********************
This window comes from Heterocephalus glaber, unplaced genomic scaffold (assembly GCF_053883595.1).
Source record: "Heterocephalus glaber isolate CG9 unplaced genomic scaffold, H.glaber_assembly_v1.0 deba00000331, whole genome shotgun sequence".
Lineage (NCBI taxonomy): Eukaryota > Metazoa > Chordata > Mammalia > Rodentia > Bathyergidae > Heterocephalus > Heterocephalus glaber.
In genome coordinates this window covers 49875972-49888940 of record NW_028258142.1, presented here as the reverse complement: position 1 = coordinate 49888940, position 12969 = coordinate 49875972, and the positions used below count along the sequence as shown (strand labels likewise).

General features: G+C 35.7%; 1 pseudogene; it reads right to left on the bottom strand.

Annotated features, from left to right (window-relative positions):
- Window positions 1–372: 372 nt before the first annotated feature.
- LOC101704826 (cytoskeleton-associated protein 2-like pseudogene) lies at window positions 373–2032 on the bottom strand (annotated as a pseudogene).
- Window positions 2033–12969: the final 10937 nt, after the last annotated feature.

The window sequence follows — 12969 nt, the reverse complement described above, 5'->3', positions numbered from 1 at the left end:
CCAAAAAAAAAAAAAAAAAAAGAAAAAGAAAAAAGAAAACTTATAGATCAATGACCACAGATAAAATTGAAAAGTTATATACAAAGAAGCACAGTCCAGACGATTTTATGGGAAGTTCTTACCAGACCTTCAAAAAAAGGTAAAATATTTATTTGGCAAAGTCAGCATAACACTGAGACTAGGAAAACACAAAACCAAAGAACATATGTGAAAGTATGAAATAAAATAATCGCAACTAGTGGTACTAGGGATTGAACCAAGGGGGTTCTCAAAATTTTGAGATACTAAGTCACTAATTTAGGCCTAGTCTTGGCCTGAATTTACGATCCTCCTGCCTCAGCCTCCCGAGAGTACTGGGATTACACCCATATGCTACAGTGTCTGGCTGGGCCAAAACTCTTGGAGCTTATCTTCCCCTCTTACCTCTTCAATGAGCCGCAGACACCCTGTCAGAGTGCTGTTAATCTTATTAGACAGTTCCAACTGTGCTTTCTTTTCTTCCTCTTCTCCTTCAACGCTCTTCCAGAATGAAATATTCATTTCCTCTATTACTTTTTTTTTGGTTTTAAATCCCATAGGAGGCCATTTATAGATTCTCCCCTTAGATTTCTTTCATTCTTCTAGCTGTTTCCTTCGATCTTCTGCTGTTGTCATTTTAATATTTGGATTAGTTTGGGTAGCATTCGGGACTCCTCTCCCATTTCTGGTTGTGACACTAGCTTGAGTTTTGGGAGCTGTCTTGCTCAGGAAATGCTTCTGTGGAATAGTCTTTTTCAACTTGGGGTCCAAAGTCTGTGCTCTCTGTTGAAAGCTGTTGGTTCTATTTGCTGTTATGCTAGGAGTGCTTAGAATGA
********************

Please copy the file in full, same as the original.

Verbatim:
This window comes from Heterocephalus glaber, unplaced genomic scaffold (assembly GCF_053883595.1).
Source record: "Heterocephalus glaber isolate CG9 unplaced genomic scaffold, H.glaber_assembly_v1.0 deba00000331, whole genome shotgun sequence".
Lineage (NCBI taxonomy): Eukaryota > Metazoa > Chordata > Mammalia > Rodentia > Bathyergidae > Heterocephalus > Heterocephalus glaber.
In genome coordinates this window covers 49875972-49888940 of record NW_028258142.1, presented here as the reverse complement: position 1 = coordinate 49888940, position 12969 = coordinate 49875972, and the positions used below count along the sequence as shown (strand labels likewise).

General features: G+C 35.7%; 1 pseudogene; it reads right to left on the bottom strand.

Annotated features, from left to right (window-relative positions):
- Window positions 1–372: 372 nt before the first annotated feature.
- LOC101704826 (cytoskeleton-associated protein 2-like pseudogene) lies at window positions 373–2032 on the bottom strand (annotated as a pseudogene).
- Window positions 2033–12969: the final 10937 nt, after the last annotated feature.

The window sequence follows — 12969 nt, the reverse complement described above, 5'->3', positions numbered from 1 at the left end:
CCAAAAAAAAAAAAAAAAAAAGAAAAAGAAAAAAGAAAACTTATAGATCAATGACCACAGATAAAATTGAAAAGTTATATACAAAGAAGCACAGTCCAGACGATTTTATGGGAAGTTCTTACCAGACCTTCAAAAAAAGGTAAAATATTTATTTGGCAAAGTCAGCATAACACTGAGACTAGGAAAACACAAAACCAAAGAACATATGTGAAAGTATGAAATAAAATAATCGCAACTAGTGGTACTAGGGATTGAACCAAGGGGGTTCTCAAAATTTTGAGATACTAAGTCACTAATTTAGGCCTAGTCTTGGCCTGAATTTACGATCCTCCTGCCTCAGCCTCCCGAGAGTACTGGGATTACACCCATATGCTACAGTGTCTGGCTGGGCCAAAACTCTTGGAGCTTATCTTCCCCTCTTACCTCTTCAATGAGCCGCAGACACCCTGTCAGAGTGCTGTTAATCTTATTAGACAGTTCCAACTGTGCTTTCTTTTCTTCCTCTTCTCCTTCAACGCTCTTCCAGAATGAAATATTCATTTCCTCTATTACTTTTTTTTTGGTTTTAAATCCCATAGGAGGCCATTTATAGATTCTCCCCTTAGATTTCTTTCATTCTTCTAGCTGTTTCCTTCGATCTTCTGCTGTTGTCATTTTAATATTTGGATTAGTTTGGGTAGCATTCGGGACTCCTCTCCCATTTCTGGTTGTGACACTAGCTTGAGTTTTGGGAGCTGTCTTGCTCAGGAAATGCTTCTGTGGAATAGTCTTTTTCAACTTGGGGTCCAAAGTCTGTGCTCTCTGTTGAAAGCTGTTGGTTCTATTTGCTGTTATGCTAGGAGTGCTTAGAATGA